There is another and most instructive thread that adds a third layer to the functional characteristics of terrorism in Pakistan – involvement of hostile intelligence agencies in unison with local terror groups. The country is situated in a chaotic and conspiratorial neighbourhood characterized by fluid, frequently competing and geopolitically driven transnational ambitions. Simply speaking, other cited countries do not have Afghanistan and India in their proximity both drawn historically bitter to the idea of Pakistan.
Operation Zarb-e-Azab, and in particular the decapitation of key leaders of LeJ, had suffered a nigh mortal blow to the operational and financial infrastructure of perpetrator groups.
Besides, the leadership of secular as well as religious organization is currently based in UK, Switzerland and Afghanistan, all of whom are seamlessly strung together through India. The religious organizations further facilitate linkages between and among sectarian groups and concerned foreign intelligence organization.
Operation Zarb-e-Azab, and in particular the decapitation of key leaders of LeJ, had suffered a nigh mortal blow to the operational and financial infrastructure of perpetrator groups. Baloch insurgency had been equally fractured due to political mainstreaming of nationalist parties and recurrent phenomenon of surrenders, arrests and killings of its local leaders and cadres. Indeed, RAW and NDS have been instrumental in re-erecting them more so since contacts became easy due to removal of TTP, JA and their affiliates from Pakistani soil. Conclusively, therefore terrorism simultaneity can also occur when oppositional organizations even though belonging to diverse persuasions, find a single overarching financier and string puller. It is a proxy war of the sort which obviates typical popular content by relying on externally articulated alternative support means. We have thus witnessed growing occurrence of several attacks in a single day more common from mid-2016 onward.
Apart from the ostensibly shelving of national action plan by the incumbent government, two exogenous precipitants played a potentially more important role in reigniting Indian motivation to adapt orchestration of terrorism with novelty. Obviously, these two key triggers were CPEC with its attendant economic promises and prospect of holding international cricket in Pakistan. The reinvigorated freedom struggle inside occupied Kashmir coincided with these developments to shape Indian evolved indirect strategy. Though not quite intriguingly, but the second confessional video of Kulbhushan Sudhir Jadhav, the captured Indian spy, and Pakistan’s thumping victory in Champions Trophy against India, may have possibly rushed to incite Indian national security establishment to dampen triumphant mood of Pakistani nation, thereby assuage some heartburn at home. June 23 was thus an instrumental aggression.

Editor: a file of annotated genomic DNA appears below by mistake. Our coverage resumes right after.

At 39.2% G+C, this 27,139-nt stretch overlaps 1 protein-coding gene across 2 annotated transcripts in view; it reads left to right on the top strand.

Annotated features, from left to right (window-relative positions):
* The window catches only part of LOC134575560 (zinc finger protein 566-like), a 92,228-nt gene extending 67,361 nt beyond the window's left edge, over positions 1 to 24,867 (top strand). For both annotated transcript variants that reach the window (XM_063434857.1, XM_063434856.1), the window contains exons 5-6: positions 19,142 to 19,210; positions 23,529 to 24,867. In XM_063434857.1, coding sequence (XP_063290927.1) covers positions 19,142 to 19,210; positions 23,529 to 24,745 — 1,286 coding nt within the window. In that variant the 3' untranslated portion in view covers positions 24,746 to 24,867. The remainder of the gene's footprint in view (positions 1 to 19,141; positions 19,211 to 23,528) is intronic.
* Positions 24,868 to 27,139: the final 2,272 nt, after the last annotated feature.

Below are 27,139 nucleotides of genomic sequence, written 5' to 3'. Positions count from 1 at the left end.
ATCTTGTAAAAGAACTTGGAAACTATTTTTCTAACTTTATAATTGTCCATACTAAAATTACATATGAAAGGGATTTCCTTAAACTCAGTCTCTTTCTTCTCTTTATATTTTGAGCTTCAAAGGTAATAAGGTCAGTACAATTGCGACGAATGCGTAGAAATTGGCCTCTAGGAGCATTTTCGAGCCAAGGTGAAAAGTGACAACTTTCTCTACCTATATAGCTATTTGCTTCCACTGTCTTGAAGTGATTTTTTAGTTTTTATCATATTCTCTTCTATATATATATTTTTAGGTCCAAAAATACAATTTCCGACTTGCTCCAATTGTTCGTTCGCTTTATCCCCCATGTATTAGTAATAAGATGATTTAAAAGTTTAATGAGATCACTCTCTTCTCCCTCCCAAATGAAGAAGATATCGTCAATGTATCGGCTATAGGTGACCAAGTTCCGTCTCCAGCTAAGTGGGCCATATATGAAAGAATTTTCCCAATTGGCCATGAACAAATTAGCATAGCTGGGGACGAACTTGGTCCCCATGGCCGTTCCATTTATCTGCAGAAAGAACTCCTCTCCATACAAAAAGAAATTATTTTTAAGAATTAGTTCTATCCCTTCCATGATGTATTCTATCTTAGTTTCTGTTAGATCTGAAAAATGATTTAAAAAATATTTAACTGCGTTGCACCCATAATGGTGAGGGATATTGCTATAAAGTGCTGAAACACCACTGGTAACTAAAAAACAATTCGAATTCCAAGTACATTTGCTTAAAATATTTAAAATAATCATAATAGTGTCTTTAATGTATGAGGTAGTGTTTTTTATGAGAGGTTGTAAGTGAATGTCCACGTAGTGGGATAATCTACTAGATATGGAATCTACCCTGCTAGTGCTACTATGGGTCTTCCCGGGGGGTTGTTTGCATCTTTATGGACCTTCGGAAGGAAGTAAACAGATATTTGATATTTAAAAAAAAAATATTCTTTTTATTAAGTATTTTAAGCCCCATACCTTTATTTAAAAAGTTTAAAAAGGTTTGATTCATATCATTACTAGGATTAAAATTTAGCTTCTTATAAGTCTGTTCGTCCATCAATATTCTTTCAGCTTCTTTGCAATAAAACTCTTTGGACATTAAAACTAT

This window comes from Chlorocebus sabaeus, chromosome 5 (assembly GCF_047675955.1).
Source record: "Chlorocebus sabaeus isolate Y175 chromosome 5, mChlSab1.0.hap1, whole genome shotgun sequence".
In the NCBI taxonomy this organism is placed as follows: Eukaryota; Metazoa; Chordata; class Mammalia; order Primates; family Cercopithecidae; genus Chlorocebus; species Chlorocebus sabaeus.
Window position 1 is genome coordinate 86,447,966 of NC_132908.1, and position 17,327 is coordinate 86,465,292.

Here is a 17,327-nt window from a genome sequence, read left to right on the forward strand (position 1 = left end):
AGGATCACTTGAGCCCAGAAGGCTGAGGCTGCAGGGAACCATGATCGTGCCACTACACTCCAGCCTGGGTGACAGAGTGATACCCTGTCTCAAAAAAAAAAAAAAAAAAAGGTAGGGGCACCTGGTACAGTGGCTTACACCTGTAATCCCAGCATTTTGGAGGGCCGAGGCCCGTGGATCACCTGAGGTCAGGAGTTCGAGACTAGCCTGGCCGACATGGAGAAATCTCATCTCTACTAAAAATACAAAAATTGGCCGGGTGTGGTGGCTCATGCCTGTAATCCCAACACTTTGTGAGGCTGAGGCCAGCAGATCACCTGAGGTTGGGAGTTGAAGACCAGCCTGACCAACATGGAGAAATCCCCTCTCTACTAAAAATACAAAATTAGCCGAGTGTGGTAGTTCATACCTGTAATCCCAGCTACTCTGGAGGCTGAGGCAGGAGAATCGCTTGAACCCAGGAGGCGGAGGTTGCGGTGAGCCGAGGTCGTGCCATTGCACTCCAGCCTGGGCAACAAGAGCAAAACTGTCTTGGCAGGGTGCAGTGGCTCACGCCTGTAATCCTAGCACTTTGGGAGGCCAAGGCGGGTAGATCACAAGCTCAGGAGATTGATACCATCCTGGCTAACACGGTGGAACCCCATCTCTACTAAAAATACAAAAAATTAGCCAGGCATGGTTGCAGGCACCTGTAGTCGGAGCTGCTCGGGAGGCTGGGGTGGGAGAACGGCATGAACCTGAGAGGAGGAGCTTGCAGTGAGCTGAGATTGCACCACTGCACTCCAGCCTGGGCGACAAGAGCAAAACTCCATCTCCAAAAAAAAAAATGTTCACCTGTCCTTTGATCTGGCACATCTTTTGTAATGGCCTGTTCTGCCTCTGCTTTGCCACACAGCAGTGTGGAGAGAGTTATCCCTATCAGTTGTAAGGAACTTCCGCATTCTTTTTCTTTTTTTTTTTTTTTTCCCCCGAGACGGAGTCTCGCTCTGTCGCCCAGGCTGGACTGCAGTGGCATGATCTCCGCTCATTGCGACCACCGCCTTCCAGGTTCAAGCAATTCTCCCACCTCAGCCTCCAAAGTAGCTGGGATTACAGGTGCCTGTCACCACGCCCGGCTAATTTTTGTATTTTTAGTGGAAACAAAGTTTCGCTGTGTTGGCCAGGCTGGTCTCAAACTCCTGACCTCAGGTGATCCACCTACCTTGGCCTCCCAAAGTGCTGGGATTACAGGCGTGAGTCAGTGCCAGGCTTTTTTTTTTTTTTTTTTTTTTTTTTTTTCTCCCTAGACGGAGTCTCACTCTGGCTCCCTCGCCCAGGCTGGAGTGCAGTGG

Finally, what strongly emerges is that Pakistanis should now know it for certain that any mega enterprise or event likely to bring prosperity and good spirit to the nation, will be accompanied by string of coordinated or simultaneous terror attacks, most notably masterminded by India.
Does the discussion imply that local terrorist groups must be dealt with within own boundaries as once relocated, they can become potentially more menacing threat and more so when they have readily available clients to pay for their services. Does it also imply that victim’s response should be in kind? The latter will depend which school of thought of IR theory and national security the decision makers prefer to embrace – fascism, neorealism, liberalism etc. Indeed it is true that violence begets violence, yet practically a more viable and value driven strategy should be to engage the adversary through diplomatic means and dialogue. In case this does not work out, plenty of non-violent means and options still exist including use of intermediaries for conveying piece of mind. Resort to violence should not be conceived even as the last option. As far terrorists groups operating from Afghan soil, foremost requirement is to invest further in penetration and dismantling of their latent support system in Pakistan. Consideration should also be given for legally permitted and mutually agreed hot pursuit policing operations across western borders especially now when Pakistan possesses rich information about the adversarial groups.
Finally, what strongly emerges is that Pakistanis should now know it for certain that any mega enterprise or event likely to bring prosperity and good spirit to the nation, will be accompanied by string of coordinated or simultaneous terror attacks, most notably masterminded by India. The national security planners should project preventive counter terrorism actions accordingly. The state will also be well advised to hasten process of integration of FATA to dry up remnants of incubatory spaces breeding extremism, besides making a purpose oriented national investment in promoting research about terrorism in this country. Terrorism in any case is here to stay for a long time.
Muhammad Feyyaz teaches at School of Governance and Society, University of Management and Technology, Lahore. His areas of interest encompass theorizing violent phenomenon in and around Pakistan especially terrorism. The views expressed in this article are the author’s own and do not necessarily reflect Global Village Space’s editorial policy.